People around the world are increasingly flocking to ecovillages—where neighbors share responsibilities like farming and childcare—as climate change makes them search for a more sustainable existence. This trend has inspired a curious profile on Emmy and Loïc Leruste and their decision to join an “eco-hamlet” called Plessis in France. Read all about the growing popularity of ecovillages and eco-spirituality in “Searching For Utopia In Our Warming World” by Mélissa Godin for Noēma Magazine.
For more on “ecovillages” and community-based economies, we also recommend watching our conversation with Ram Oruganti, of Samanvaya Social Venture, Chennai, On Community, Climate & Connection! In our hour together, Ram sheds light on the transformative potential of local economies and the inspiring lens of dharma. Click here to watch!
“At last count, over 2,000 cows and bulls roam Chirikof. . . [a remote island in the Gulf of Alaska]. Depending on whom you ask, the cattle are everything from unwelcome invasive megafauna to rightful heirs of a place this domesticated species has inhabited for 200 years, perhaps more. Whether they stay or go probably comes down to human emotions, not evidence.” Jude Isabella’s “The Republic of Cows” for Hakai Magazine is a fascinating feature exploring how Alaska gave an uninhabited, remote island to feral cattle. Click here to read.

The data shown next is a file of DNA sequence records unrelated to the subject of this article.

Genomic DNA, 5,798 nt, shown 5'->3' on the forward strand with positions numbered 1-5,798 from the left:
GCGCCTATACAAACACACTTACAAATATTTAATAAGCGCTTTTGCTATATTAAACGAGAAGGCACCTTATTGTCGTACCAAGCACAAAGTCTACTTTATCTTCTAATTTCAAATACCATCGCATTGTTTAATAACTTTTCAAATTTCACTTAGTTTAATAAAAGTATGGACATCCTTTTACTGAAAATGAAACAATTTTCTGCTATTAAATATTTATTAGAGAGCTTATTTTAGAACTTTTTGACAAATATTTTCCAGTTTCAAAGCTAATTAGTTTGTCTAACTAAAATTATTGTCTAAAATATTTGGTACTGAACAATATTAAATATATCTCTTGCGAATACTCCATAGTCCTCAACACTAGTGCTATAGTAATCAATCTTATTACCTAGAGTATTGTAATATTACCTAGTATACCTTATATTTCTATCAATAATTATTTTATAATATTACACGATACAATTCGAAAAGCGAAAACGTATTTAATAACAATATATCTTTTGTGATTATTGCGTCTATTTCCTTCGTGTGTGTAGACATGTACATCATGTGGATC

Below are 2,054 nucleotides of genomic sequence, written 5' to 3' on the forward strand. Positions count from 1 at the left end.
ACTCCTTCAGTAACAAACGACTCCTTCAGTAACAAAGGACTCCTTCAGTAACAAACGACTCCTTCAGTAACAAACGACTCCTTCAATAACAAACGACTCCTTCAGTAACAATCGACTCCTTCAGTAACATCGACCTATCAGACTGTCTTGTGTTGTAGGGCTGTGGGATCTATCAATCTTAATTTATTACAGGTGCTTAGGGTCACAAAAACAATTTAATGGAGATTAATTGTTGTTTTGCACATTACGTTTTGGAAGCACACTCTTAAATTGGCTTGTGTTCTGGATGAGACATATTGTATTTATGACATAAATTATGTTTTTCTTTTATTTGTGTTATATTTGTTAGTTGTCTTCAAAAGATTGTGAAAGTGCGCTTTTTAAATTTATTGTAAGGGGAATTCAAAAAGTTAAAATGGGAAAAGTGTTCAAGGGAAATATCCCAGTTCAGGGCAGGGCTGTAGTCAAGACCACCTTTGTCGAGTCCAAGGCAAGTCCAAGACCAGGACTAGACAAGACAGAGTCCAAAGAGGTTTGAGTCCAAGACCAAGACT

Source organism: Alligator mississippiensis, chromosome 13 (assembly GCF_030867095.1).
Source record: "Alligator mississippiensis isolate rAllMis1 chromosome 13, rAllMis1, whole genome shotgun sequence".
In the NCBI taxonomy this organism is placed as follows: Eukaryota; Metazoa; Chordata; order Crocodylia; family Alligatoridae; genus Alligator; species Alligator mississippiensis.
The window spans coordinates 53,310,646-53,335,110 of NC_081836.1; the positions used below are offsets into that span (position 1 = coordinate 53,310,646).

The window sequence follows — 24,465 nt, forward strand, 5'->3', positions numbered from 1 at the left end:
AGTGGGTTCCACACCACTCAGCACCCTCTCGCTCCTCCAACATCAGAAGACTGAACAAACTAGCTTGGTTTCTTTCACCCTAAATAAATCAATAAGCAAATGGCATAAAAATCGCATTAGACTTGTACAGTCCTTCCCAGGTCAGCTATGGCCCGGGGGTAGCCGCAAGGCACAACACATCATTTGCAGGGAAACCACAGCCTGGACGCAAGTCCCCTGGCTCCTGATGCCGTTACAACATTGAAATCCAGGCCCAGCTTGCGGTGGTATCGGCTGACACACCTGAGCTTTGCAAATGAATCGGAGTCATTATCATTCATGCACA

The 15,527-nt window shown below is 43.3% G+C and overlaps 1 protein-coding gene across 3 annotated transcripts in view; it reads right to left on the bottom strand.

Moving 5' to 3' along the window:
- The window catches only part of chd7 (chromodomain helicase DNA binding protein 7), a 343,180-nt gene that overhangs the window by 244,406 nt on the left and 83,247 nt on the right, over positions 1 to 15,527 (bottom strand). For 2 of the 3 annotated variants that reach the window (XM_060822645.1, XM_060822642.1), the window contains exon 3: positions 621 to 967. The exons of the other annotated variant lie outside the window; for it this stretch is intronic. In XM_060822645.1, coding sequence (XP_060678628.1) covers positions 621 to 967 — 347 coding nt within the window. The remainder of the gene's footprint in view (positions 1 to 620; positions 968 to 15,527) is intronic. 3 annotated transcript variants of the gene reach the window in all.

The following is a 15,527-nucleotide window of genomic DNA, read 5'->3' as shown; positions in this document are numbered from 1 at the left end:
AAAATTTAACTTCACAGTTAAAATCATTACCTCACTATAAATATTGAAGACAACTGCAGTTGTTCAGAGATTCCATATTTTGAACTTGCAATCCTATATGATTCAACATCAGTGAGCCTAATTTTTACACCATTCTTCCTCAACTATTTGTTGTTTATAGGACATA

The American chestnut tree is coming back. Who is it for? by Maya L. Kapoor for Grist. As federal agencies prepare to deregulate transgenic chestnuts, Indigenous nations are asserting their rights to access and care for them. Click here to explore the intersection of tribal access, state interests and chestnut recovery!
In an investigation that took a year and spanned multiple countries, Mongabay reporters obtained details about carbon credits purchased by 33 UN entities, representing more than 75% of its reported offset portfolio since 2012. More than a dozen of the projects that issued the UN’s carbon credits were linked to reports of environmental damage, displacement, or health concerns. Others were deemed worthless by a number of leading climate experts. Click here to learn “Why the UN is not climate neutral.”